A woman who owns two beachfront homes above Nissequogue Village’s eroding bluffs may have to demolish a giant rock wall her contractors built that municipal officials say is too big and improperly located.
Mayor Rich Smith said in a public hearing Tuesday night that a preliminary survey by village engineering and building inspection staff indicated that the wall, composed of 2 1⁄2-ton boulders near the toe of a steep bluff at 4 Bluff Rd., was too tall, infringed on a neighbor’s property and sat too far away from the bluff.
In addition, the New York State Department of Environmental Conservation, which oversees permitting for construction projects along the coast of the Long Island Sound, issued a notice of violation this month, finding that property owner Sharron MacDonald or her contractors had failed to notify the agency before work started and had not complied with the plans approved for the project. Agency experts found four violations.
MacDonald has 10 days to set up a compliance conference with the agency, a DEC spokeswoman said, and could face fines of $10,000 per day per violation.
Glenn Gruder, a Hauppauge lawyer for the homeowner, said Thursday he had not yet seen the DEC notice of violation. Earlier in the week he said he believed the work was done “according to the DEC permit,” and that his client awaited a report, expected within a week, formalizing the village findings.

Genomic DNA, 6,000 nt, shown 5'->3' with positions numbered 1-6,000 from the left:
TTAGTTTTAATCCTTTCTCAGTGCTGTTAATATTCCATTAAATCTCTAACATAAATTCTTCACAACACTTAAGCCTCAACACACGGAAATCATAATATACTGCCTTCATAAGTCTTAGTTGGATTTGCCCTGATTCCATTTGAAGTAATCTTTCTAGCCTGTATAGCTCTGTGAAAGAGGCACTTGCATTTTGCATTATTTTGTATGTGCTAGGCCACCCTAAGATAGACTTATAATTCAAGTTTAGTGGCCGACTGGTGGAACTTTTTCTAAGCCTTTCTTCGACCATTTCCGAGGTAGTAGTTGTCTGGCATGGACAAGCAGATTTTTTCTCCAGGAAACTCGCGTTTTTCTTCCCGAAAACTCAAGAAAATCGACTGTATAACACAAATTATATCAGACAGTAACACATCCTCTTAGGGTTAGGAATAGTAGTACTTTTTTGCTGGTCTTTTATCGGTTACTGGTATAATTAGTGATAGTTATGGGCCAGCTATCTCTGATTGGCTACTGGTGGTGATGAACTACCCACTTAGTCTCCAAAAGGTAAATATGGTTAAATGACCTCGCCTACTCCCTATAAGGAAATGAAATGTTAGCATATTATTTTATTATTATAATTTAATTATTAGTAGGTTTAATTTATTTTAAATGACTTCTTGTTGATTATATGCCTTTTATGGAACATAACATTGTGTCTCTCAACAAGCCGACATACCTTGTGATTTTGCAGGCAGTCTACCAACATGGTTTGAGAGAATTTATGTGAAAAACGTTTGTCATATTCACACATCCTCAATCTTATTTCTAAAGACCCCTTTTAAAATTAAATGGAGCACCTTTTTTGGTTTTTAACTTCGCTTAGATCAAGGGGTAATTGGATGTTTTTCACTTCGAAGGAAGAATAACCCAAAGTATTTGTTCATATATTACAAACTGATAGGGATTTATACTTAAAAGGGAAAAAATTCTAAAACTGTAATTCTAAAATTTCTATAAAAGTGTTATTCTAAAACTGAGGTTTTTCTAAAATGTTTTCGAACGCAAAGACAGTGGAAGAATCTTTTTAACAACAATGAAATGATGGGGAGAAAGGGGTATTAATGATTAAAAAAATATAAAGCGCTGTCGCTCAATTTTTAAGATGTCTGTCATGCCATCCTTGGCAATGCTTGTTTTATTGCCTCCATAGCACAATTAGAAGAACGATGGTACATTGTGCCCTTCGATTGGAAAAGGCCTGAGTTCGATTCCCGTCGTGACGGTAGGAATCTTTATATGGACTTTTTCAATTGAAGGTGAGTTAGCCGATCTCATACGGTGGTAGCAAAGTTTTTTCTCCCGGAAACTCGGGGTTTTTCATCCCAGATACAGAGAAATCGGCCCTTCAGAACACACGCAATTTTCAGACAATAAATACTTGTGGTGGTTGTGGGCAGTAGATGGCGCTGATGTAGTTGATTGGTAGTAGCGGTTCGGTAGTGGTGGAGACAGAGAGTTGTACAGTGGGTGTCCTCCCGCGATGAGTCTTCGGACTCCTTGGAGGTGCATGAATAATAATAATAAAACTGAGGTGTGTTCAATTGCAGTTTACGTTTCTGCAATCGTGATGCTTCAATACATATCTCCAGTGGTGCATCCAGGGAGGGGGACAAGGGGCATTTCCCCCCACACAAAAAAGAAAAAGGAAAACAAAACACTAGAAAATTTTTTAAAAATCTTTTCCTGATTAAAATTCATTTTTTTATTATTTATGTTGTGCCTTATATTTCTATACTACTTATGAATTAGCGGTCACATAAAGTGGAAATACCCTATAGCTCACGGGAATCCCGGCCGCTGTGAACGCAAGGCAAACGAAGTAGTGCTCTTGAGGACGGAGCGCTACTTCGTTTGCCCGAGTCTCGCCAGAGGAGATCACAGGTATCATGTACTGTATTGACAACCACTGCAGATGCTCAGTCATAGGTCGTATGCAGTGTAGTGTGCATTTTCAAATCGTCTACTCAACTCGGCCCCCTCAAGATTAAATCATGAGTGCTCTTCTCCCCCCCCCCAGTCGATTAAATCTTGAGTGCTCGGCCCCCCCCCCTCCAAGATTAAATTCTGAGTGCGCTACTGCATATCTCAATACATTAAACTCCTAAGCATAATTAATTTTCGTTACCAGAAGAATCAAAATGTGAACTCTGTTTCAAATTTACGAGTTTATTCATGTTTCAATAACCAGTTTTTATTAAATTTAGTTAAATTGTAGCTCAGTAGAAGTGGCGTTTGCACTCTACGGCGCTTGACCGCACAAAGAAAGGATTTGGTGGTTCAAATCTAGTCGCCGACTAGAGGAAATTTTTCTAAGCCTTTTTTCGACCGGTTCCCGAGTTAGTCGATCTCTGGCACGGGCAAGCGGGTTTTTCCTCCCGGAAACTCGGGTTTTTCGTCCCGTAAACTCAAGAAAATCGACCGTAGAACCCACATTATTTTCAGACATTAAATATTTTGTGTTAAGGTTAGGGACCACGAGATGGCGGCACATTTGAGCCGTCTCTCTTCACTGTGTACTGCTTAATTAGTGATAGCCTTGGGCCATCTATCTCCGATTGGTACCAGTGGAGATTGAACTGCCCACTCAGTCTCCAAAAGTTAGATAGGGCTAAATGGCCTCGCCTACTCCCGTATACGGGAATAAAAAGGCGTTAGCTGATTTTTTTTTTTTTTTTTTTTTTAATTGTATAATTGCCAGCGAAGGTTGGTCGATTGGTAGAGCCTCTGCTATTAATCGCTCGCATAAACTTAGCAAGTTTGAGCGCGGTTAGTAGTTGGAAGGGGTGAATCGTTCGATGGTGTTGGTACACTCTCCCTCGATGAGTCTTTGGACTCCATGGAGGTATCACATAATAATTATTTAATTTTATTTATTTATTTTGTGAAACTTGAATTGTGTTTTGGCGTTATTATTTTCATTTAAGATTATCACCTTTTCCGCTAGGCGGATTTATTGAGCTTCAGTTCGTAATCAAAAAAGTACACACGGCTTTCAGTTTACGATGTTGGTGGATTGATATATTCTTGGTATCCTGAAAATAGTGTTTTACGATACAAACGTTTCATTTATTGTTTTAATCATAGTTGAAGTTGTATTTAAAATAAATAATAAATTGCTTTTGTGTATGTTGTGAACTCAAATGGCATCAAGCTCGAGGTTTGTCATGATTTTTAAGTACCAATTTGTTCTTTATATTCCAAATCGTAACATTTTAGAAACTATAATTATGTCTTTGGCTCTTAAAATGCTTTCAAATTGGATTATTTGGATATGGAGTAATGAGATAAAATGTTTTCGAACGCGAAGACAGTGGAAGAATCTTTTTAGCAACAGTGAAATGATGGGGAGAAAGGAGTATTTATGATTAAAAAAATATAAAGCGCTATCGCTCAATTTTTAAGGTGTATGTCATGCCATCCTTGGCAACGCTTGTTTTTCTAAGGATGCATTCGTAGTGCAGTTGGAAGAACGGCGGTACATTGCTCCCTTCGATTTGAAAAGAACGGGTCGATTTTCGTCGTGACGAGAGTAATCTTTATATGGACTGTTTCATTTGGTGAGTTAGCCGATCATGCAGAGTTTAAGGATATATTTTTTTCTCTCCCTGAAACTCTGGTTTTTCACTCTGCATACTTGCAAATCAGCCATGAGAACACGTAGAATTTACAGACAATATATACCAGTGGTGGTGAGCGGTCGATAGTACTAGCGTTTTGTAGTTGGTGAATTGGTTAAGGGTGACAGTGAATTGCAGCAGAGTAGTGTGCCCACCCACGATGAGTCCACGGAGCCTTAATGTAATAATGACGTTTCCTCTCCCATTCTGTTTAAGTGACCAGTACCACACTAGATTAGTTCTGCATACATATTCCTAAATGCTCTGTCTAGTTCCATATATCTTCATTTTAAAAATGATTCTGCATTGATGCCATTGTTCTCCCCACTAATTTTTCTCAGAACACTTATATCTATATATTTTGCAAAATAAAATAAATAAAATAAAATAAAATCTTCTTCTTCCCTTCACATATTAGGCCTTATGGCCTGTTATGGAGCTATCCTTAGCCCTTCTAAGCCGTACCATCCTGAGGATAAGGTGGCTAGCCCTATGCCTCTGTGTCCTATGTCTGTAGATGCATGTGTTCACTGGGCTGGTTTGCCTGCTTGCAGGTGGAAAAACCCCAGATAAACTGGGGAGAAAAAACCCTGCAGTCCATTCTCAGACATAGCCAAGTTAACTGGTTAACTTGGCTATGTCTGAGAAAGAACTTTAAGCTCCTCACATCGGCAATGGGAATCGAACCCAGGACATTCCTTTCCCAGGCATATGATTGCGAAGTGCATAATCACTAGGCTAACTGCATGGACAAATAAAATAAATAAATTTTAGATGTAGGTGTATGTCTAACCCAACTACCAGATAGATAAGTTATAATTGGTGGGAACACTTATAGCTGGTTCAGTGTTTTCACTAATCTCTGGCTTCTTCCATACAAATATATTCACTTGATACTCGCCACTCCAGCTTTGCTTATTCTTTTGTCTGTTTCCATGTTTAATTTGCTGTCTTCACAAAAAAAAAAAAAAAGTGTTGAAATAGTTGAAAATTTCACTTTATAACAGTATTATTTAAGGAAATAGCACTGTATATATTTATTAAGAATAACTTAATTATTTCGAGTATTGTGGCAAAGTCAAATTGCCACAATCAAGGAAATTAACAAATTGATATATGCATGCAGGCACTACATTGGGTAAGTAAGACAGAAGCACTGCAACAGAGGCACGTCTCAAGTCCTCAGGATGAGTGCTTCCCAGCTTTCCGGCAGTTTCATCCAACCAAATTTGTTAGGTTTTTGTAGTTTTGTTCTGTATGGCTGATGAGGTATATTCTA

The purpose of the wall is to slow erosion of the land above the bluffs, but the beach below is public property.
Building inspector Joe Arico believed the wall “needs to be taken apart and reconfigured” according to the specifications laid out earlier this year by the DEC.
MacDonald paid $1.2 million for 4 Bluff Rd. in 2009 and $6.6 million for nearby beachfront 5 Fox Point Dr. in 2015. Her representatives say both properties need rock walls to slow a coastal erosion rate of 2 1⁄2 feet per year.
It was not immediately clear how much demolition of the wall would cost. Construction of the roughly 400-foot wall cost $1,000 a foot, including accompanying landscaping, the project engineer said earlier this year.
The Fox Point Drive property is on the market. According to the real estate website Zillow, the asking price for the 10,000-square-foot house on 3.5 acres was cut earlier this month from $7.6 million to $6.6 million.
Some village officials, coastal experts and neighbors say the walls would starve nearby public beaches of sand and threaten Stony Brook Harbor.
“We all know Long and Short Beach depend on the erosion of the bluffs,” neighbor Nancy Fetherston said at the hearing. “You have to do the right thing,” she warned trustees, or else your legacy “is going to be the long-term destruction . . . It’s not going to be a good one.”
The public hearing on 4 Bluff Rd. is scheduled to resume next month.